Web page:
Both attended the same primary and secondary schools. Both dreamed of some day moving to the United States. But there the similarity ends.
Samuel dropped out of school in tenth grade. Daniel graduated from secondary school, went on to the university and graduated at the top of his class.
The last time Samuel ever walked through the door of a church is when he walked out of one just after receiving the sacrament of confirmation. Daniel served as an altar boy and attends Mass every Sunday, every holy day and often on other days as well.
After dropping out of school, Samuel held a series of jobs, doing unskilled labor. After graduating from college, Daniel took a teaching job at a local high school and attended graduate school at night, hoping eventually to earn a doctorate in history.
Daniel is habitually honest. In keeping with his religious faith, he would never knowingly break a law unless it was plainly an unjust law -- such as one that required him to discriminate against somebody because of their race or to pay for an abortion.
Daniel -- also because of his fundamental beliefs -- consciously discovered as an adult what he instinctively knew as a child: He was a conservative, who embraced work and family along with his faith.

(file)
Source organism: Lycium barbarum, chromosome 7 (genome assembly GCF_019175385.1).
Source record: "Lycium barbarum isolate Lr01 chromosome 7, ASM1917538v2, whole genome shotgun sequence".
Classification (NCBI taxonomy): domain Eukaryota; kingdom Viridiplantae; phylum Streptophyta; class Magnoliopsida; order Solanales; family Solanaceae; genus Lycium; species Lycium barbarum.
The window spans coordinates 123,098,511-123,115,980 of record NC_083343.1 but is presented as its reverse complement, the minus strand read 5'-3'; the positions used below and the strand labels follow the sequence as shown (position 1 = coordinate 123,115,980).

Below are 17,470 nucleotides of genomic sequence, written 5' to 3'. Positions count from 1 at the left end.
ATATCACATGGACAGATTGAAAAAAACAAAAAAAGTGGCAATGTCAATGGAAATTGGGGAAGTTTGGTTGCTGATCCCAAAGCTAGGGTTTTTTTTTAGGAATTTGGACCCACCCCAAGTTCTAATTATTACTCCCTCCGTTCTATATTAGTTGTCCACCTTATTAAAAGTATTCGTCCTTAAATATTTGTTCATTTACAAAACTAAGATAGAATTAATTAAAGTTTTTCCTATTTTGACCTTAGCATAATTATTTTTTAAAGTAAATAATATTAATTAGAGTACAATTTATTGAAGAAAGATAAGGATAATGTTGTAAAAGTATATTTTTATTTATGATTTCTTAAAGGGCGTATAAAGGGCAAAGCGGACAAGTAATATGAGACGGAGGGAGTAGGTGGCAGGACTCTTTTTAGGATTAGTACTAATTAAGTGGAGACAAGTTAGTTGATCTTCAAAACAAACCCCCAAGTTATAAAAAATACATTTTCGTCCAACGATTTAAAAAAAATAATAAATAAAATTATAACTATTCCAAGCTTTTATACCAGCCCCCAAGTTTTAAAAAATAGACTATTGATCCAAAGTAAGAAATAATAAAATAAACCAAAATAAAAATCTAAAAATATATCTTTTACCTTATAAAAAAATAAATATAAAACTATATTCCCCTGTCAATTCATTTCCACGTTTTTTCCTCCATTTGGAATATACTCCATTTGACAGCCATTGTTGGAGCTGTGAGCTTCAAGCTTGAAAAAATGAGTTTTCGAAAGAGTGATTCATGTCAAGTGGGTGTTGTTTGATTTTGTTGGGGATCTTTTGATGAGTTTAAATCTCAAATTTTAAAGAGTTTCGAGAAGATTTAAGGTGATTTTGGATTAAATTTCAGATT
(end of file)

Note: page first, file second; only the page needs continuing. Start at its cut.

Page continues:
Samuel was not particularly concerned with any of these things.
At the age of 23, both Samuel and Daniel still dreamed of moving to the United States.
Which of these two hypothetical men would be more likely to illegally cross the U.S. border and illegally work and settle in the United States?
Earlier this year, the Congressional Budget Office prepared a "description" of the immigrant population in the United States for House Budget Chairman Paul Ryan.
According to the CBO, there were 11.5 million "unauthorized" aliens in the United States as of 2011. These did not include large numbers from the Coptic community in Egypt, the Orthodox community in Syria, or from Kenya, South Korea or south Sudan.
But, according to the CBO, 59 percent of the illegal immigrants in the United States were from Mexico, while another 14 percent were from El Salvador, Guatemala and Honduras.
In analyzing the educational attainment of immigrants, the CBO did not distinguish between the legal and the illegal, but it did show a sharp distinction between those from Mexico and Central America and those from elsewhere.